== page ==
New research published in the journal Nature Communications shows that the deepest parts of the Great Lakes are warming up. While it has been known that global warming causes increased ice melting and rising ocean temperatures, little has been said about the impact of climate change on deep lake waters.
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The study found that the deepest parts of the Great Lakes have been seeing a steady increase in temperature over the past three decades. Researchers analyzed 30 years of data, including hourly temperature recordings in deep waters. The temperature readings at 500 feet below the water surface reveal a consistent increase. The researchers have established an average of 0.11°F temperature rise per decade in Lake Michigan’s deep waters. Further, winters in the region have become shorter over the period in question.
According to Eric Anderson, lead author of the study and a researcher with the National Oceanic and Atmospheric Administration (NOAA) at the Great Lakes Environmental Research Laboratory, the changes in deep water temperatures are affecting biodiversity. Species like whitefish and yellow perch are already facing detrimental impacts from the warming waters.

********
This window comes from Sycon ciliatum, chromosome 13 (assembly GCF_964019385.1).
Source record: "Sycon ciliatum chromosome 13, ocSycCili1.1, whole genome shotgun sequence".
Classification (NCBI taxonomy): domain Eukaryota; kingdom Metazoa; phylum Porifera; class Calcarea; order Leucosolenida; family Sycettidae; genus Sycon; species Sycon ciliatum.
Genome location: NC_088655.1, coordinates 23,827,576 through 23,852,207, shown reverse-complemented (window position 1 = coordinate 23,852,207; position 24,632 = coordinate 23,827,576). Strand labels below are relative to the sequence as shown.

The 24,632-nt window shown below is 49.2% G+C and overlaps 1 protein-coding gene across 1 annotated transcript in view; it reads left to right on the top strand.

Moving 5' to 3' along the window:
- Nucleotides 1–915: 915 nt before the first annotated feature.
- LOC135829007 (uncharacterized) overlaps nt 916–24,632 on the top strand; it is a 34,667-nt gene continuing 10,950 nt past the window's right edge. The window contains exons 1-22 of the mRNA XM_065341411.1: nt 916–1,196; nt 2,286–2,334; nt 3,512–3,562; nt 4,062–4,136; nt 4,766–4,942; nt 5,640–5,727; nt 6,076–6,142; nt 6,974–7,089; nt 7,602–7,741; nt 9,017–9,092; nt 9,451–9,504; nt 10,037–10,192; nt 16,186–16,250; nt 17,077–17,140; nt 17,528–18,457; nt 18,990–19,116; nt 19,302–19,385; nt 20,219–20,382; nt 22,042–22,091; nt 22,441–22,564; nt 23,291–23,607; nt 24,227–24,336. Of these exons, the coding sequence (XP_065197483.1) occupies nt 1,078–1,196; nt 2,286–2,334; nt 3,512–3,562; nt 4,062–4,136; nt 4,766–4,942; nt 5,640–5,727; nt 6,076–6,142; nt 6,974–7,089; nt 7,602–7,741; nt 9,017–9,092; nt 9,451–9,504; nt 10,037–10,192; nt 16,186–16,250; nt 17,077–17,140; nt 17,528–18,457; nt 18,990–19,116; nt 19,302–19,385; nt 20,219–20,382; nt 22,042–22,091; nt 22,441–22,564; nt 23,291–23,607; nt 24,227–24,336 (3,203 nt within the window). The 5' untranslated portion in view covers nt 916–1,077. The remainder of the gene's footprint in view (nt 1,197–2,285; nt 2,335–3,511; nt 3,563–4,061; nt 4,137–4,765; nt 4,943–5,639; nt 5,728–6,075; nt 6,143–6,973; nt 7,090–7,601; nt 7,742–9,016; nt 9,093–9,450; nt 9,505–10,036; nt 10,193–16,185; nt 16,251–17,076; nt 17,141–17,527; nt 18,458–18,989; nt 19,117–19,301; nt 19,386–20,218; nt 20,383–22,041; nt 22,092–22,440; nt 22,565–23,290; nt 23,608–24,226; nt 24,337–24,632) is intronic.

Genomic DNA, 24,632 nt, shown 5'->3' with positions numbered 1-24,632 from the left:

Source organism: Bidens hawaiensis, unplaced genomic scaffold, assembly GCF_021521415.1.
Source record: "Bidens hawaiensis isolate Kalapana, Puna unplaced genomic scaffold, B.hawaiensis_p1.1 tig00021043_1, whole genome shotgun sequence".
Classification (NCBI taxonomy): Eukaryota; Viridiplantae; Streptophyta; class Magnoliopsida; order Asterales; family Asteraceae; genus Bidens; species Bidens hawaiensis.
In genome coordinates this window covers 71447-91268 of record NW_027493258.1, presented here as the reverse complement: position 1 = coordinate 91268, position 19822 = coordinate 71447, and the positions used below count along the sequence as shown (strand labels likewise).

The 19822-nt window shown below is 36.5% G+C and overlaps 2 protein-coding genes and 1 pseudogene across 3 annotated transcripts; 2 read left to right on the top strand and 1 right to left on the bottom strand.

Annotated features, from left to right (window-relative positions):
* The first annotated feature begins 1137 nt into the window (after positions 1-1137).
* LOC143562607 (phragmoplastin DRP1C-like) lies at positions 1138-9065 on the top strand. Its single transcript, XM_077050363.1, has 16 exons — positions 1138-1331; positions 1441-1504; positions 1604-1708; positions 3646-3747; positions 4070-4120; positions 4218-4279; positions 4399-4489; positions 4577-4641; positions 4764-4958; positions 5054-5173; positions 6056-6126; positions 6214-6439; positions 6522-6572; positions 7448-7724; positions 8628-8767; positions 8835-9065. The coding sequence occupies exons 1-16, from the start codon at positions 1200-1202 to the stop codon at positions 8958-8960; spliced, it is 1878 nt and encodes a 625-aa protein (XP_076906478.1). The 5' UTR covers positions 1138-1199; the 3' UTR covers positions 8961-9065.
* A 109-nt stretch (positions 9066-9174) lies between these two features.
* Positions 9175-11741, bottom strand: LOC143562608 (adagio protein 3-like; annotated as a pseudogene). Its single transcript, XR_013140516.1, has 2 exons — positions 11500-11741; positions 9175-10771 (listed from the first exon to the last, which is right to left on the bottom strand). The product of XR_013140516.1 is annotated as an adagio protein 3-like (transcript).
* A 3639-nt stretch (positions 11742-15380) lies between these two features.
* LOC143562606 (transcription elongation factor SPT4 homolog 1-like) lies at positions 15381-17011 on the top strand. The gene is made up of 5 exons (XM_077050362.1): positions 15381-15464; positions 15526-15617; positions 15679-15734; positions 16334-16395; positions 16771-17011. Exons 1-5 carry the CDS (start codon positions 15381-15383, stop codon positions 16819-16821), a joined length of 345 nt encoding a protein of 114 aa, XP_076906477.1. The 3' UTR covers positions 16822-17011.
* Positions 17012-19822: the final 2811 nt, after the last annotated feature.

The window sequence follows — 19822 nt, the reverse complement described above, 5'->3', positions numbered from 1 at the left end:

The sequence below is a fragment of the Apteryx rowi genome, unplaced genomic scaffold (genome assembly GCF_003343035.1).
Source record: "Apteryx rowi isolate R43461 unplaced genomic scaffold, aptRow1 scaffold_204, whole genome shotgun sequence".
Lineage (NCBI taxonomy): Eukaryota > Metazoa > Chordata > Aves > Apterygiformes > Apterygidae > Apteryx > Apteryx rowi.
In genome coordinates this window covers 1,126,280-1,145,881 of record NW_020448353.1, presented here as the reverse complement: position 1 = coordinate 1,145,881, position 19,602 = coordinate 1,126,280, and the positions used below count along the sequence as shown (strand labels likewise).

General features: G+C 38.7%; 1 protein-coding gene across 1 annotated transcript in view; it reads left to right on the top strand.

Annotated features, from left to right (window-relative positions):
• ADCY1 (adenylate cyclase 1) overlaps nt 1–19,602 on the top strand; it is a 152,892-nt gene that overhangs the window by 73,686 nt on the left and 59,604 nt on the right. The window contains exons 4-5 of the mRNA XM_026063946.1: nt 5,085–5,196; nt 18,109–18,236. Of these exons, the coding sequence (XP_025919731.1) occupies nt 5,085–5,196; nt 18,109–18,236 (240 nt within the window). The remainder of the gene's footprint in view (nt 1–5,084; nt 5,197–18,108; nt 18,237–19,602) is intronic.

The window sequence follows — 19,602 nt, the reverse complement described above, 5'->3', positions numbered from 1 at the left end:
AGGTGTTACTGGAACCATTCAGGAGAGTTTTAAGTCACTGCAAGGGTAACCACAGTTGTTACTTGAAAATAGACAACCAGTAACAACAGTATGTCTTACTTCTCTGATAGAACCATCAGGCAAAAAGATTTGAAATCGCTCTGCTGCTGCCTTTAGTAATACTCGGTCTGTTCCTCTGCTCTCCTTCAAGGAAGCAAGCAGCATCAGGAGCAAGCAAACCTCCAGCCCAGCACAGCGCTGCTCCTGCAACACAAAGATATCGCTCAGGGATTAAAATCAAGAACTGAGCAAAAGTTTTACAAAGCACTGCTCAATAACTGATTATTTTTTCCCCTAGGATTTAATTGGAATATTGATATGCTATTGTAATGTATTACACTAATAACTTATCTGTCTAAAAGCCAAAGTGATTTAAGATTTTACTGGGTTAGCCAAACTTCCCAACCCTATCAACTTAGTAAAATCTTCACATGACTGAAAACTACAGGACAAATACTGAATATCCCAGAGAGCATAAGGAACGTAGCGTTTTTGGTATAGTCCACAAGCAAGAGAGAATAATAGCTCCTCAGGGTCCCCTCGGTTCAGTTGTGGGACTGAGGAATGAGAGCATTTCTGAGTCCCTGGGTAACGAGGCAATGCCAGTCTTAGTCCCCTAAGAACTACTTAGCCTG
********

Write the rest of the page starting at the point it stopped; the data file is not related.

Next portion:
“We can already see declines in reproductive success in certain species that time up with the increases we see in water temperature,” Anderson explained.
In lakes, there are seasonal flows where warm water comes to the surface and cold water is pushed down. It is through this process that oxygen and nutrients are released to deep lake fish and other creatures. According to Anderson, rising temperatures affect this water cycling and, as a result, disrupt the food web.
The warming could have far-reaching consequences to the ecology and economy of the regions around the Great Lakes. Currently, the tourism and fishing industries here provide over 1.3 million jobs and are worth $82 billion in wages, much of which could be lost. Meanwhile, millions of people rely on the Great Lakes for drinking water, but warming can also cause an increase in toxic algal blooms. Unfortunately, the impacts on lake biodiversity and the economy of the region could be permanent.
As Anderson explained, “Once we get past that point, we’ve affected things on an ecological level that aren’t necessarily reversible.”
Image via David Mark